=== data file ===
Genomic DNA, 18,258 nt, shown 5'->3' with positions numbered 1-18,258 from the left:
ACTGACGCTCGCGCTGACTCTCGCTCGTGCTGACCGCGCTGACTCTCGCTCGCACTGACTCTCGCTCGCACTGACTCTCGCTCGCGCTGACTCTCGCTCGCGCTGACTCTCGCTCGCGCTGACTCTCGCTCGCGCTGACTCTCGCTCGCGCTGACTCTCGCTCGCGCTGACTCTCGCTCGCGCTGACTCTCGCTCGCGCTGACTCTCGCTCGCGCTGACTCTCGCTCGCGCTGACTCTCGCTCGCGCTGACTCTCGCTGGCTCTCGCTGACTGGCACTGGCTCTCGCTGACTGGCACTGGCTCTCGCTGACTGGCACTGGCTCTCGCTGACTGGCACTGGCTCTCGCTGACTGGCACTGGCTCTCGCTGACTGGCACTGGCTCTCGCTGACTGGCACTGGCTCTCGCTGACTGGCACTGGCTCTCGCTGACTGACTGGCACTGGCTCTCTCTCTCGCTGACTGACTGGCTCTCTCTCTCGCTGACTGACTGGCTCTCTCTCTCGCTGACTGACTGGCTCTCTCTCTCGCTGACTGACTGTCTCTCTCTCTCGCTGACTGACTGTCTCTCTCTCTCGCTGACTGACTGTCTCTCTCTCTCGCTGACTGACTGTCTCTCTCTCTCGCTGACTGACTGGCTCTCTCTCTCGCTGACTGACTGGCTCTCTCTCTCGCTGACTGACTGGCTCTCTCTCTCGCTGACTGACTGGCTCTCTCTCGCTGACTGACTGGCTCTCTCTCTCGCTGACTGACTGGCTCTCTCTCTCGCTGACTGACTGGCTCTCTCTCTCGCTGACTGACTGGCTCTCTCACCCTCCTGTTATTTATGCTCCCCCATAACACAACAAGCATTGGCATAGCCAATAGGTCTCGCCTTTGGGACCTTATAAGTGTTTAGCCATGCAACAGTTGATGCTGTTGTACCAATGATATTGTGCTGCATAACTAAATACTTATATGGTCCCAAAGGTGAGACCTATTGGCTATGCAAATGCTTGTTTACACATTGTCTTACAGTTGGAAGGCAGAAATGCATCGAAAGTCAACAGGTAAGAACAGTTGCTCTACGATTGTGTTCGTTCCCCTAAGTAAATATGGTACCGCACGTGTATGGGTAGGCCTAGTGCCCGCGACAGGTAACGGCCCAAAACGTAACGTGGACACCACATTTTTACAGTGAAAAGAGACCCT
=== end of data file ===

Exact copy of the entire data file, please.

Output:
Genomic DNA, 18,258 nt, shown 5'->3' with positions numbered 1-18,258 from the left:
ACTGACGCTCGCGCTGACTCTCGCTCGTGCTGACCGCGCTGACTCTCGCTCGCACTGACTCTCGCTCGCACTGACTCTCGCTCGCGCTGACTCTCGCTCGCGCTGACTCTCGCTCGCGCTGACTCTCGCTCGCGCTGACTCTCGCTCGCGCTGACTCTCGCTCGCGCTGACTCTCGCTCGCGCTGACTCTCGCTCGCGCTGACTCTCGCTCGCGCTGACTCTCGCTCGCGCTGACTCTCGCTCGCGCTGACTCTCGCTGGCTCTCGCTGACTGGCACTGGCTCTCGCTGACTGGCACTGGCTCTCGCTGACTGGCACTGGCTCTCGCTGACTGGCACTGGCTCTCGCTGACTGGCACTGGCTCTCGCTGACTGGCACTGGCTCTCGCTGACTGGCACTGGCTCTCGCTGACTGGCACTGGCTCTCGCTGACTGACTGGCACTGGCTCTCTCTCTCGCTGACTGACTGGCTCTCTCTCTCGCTGACTGACTGGCTCTCTCTCTCGCTGACTGACTGGCTCTCTCTCTCGCTGACTGACTGTCTCTCTCTCTCGCTGACTGACTGTCTCTCTCTCTCGCTGACTGACTGTCTCTCTCTCTCGCTGACTGACTGTCTCTCTCTCTCGCTGACTGACTGGCTCTCTCTCTCGCTGACTGACTGGCTCTCTCTCTCGCTGACTGACTGGCTCTCTCTCTCGCTGACTGACTGGCTCTCTCTCGCTGACTGACTGGCTCTCTCTCTCGCTGACTGACTGGCTCTCTCTCTCGCTGACTGACTGGCTCTCTCTCTCGCTGACTGACTGGCTCTCTCACCCTCCTGTTATTTATGCTCCCCCATAACACAACAAGCATTGGCATAGCCAATAGGTCTCGCCTTTGGGACCTTATAAGTGTTTAGCCATGCAACAGTTGATGCTGTTGTACCAATGATATTGTGCTGCATAACTAAATACTTATATGGTCCCAAAGGTGAGACCTATTGGCTATGCAAATGCTTGTTTACACATTGTCTTACAGTTGGAAGGCAGAAATGCATCGAAAGTCAACAGGTAAGAACAGTTGCTCTACGATTGTGTTCGTTCCCCTAAGTAAATATGGTACCGCACGTGTATGGGTAGGCCTAGTGCCCGCGACAGGTAACGGCCCAAAACGTAACGTGGACACCACATTTTTACAGTGAAAAGAGACCCT